The NASPA Exchange took place a year ago and my recent travels are related to a large renovation project for our campus, for which I am chairing the committee. This was my next opportunity to take a chance. This project in and of itself has been a new and challenging experience. With so many of us being asked to do more with less resources it can feel overwhelming when you are propositioned to take on a task that is time intensive, includes navigating and coordinating multiple personalities from across disciplines and the outcome expectations are set quite high. I was skeptical and nervous to step out of my comfort zone and to take on this responsibility. I had no idea I would meet so many wonderful people and learn about services and programs outside of my purview, and also find the value in what these services bring to our students and community. I met incredibly knowledgeable professionals in the fields of career services and experiential learning, architecture and design, project planning, alumni relations, advancement and so much more. I was exposed to innovative programming ideas, funding opportunities and creating a vision. Now, I cannot wait to see this vision become a tangible reality for our students and campus community. I thought I would “just chair a committee”, however I am now thoroughly invested in the success of this project.
As an introvert, I can assure you these activities have stretched me beyond my comfort zone. The benefits from these experiences far outweighed any discomfort or fear I may have initially felt. Having had an opportunity to reflect on my travels and professional interactions with our student affairs colleagues abroad and at home, I am truly seeing the bigger picture. I have a renewed energy for my own work. To see the innovation of others in the field is inspiring and it has provided me with growth and a desire to continue to improve the programs and services offered to students at my home institution. However, most importantly it has allowed me to pause and reflect on the emerging leader I am and the type of leader and colleague I aspire to be. My openness and willingness to try something new has contributed to my overall general knowledge and has forced me to see things beyond my scope of practice, to see the contributions each area of campus makes to creating a sense of community and experience for our students and the role I can play in ensuring this continues to happen.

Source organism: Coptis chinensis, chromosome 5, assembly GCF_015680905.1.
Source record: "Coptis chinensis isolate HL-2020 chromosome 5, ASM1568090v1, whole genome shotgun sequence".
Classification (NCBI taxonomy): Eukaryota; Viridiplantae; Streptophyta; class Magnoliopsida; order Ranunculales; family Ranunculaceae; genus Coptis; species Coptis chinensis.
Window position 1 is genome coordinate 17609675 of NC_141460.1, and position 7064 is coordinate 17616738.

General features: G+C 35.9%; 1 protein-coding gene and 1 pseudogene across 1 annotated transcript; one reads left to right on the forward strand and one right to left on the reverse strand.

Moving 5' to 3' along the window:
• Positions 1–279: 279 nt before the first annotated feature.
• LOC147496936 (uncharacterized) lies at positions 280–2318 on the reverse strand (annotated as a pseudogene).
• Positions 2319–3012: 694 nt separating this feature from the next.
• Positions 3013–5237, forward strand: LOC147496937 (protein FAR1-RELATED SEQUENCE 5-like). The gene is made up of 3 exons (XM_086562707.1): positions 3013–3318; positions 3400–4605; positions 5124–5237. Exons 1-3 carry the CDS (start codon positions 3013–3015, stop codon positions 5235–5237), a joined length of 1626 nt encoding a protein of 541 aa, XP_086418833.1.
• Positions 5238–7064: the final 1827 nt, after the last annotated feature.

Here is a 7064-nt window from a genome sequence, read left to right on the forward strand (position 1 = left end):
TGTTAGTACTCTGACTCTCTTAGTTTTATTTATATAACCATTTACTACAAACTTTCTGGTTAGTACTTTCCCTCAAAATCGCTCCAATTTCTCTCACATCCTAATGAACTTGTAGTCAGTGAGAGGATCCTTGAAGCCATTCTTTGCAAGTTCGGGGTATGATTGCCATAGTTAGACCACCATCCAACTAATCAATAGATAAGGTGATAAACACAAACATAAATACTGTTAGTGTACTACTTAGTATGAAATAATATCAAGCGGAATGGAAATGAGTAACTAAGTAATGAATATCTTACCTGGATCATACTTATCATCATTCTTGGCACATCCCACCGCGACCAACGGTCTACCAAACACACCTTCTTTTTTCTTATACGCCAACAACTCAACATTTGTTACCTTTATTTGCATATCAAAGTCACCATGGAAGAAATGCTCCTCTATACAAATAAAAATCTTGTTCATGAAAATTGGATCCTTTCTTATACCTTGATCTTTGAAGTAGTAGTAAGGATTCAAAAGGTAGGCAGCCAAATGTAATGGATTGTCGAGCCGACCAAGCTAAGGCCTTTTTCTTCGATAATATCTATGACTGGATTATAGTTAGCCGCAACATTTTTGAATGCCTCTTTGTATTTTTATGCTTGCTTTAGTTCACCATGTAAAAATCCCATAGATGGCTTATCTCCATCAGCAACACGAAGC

So, the next time an opportunity presents itself to you, I don’t want to just encourage you to step outside of your comfort zone I challenge you to leap outside of it! Say yes and try something new! Listen and learn from colleagues both at your home institution and elsewhere. Observe the leaders around you and consider the type of leader you wish to become. Take a moment to reflect and appreciate where you’ve been, how you’ve grown and where you want to go because that next step may be something you haven’t even considered!
Chopra, D. (2018). Five Steps to Setting Powerful Intentions. Retrieved from
Kirn, W., Reitman, J. & Turner, S. (Writers) Reitman, J. (Director). (2009) Up in the Air [Motion
Picture]. USA: Paramount Pictures.